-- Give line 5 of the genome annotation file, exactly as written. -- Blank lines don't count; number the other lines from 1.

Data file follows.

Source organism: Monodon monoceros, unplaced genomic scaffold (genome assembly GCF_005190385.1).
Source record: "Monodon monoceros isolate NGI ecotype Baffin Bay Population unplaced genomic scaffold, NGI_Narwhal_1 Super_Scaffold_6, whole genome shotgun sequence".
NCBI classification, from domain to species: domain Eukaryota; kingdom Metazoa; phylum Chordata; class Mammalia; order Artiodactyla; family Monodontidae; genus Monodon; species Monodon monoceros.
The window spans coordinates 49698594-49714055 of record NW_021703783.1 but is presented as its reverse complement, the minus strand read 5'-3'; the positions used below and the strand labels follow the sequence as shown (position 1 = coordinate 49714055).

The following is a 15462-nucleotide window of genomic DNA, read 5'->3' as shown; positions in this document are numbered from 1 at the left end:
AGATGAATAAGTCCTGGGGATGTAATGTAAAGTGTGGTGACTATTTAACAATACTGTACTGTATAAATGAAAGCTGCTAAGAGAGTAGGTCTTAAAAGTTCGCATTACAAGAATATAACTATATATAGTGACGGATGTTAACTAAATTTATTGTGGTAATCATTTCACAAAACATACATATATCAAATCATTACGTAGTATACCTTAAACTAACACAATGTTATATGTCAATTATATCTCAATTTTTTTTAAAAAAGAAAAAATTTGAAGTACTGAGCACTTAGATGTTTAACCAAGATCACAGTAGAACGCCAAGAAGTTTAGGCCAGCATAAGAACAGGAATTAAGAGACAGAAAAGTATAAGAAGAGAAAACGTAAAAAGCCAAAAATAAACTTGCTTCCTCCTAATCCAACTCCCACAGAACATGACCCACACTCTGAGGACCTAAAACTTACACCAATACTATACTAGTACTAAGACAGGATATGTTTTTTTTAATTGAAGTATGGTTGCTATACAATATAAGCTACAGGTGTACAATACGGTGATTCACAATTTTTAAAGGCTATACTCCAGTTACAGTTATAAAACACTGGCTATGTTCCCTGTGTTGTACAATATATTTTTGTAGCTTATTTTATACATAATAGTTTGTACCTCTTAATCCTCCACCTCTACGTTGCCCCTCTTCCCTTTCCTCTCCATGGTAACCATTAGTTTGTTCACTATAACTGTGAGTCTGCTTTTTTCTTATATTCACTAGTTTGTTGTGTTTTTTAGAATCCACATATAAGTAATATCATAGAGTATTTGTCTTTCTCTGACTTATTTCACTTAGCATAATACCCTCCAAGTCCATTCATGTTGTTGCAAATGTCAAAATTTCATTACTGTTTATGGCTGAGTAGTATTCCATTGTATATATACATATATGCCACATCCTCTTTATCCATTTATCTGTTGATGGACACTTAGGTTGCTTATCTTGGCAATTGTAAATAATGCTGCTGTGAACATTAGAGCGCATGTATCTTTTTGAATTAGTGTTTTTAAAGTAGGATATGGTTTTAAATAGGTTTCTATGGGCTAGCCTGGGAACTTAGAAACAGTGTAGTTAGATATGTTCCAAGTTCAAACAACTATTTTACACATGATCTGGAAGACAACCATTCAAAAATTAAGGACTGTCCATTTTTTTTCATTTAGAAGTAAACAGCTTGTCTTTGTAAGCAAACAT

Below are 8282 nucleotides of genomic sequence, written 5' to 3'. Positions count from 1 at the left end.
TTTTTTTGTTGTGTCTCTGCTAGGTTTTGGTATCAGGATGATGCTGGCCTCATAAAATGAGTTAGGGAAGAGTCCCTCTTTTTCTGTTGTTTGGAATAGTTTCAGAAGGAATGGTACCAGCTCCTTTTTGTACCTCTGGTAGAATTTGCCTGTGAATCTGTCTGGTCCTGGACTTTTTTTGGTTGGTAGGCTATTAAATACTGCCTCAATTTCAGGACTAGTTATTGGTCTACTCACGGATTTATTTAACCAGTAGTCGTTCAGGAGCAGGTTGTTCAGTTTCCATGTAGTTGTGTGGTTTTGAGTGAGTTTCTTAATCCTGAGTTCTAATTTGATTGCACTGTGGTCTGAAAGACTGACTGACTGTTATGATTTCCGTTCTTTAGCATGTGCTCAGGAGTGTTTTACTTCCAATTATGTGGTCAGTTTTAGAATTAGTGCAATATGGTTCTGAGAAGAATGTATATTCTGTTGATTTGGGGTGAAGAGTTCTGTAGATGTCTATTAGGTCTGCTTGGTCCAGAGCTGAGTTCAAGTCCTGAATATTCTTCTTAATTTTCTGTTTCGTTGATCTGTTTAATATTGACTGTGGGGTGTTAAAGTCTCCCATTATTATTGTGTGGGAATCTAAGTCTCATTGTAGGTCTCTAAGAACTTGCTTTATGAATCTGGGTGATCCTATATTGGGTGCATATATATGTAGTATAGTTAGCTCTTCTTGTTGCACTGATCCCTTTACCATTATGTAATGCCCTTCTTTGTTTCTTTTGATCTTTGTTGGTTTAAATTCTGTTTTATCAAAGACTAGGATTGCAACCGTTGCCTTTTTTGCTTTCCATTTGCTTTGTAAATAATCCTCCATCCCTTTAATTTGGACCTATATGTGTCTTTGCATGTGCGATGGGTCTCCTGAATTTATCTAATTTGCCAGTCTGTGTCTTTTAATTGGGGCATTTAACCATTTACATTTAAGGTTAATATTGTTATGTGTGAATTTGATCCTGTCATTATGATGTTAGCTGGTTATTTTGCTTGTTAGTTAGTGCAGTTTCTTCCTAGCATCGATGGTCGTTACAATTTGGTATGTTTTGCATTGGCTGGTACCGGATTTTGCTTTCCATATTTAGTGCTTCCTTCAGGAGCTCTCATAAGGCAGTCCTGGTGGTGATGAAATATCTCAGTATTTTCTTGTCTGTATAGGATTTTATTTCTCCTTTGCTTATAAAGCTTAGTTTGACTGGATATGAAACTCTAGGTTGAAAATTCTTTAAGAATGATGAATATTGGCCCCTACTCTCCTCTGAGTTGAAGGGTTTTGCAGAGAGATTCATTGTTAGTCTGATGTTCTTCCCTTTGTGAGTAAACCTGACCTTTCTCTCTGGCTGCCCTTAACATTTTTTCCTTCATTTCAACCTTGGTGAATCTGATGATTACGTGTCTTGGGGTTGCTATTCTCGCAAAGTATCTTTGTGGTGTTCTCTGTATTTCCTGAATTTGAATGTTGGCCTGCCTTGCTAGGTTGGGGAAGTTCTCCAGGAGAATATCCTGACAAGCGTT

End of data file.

The following is a 15462-nucleotide window of genomic DNA, read 5'->3' as shown; positions in this document are numbered from 1 at the left end: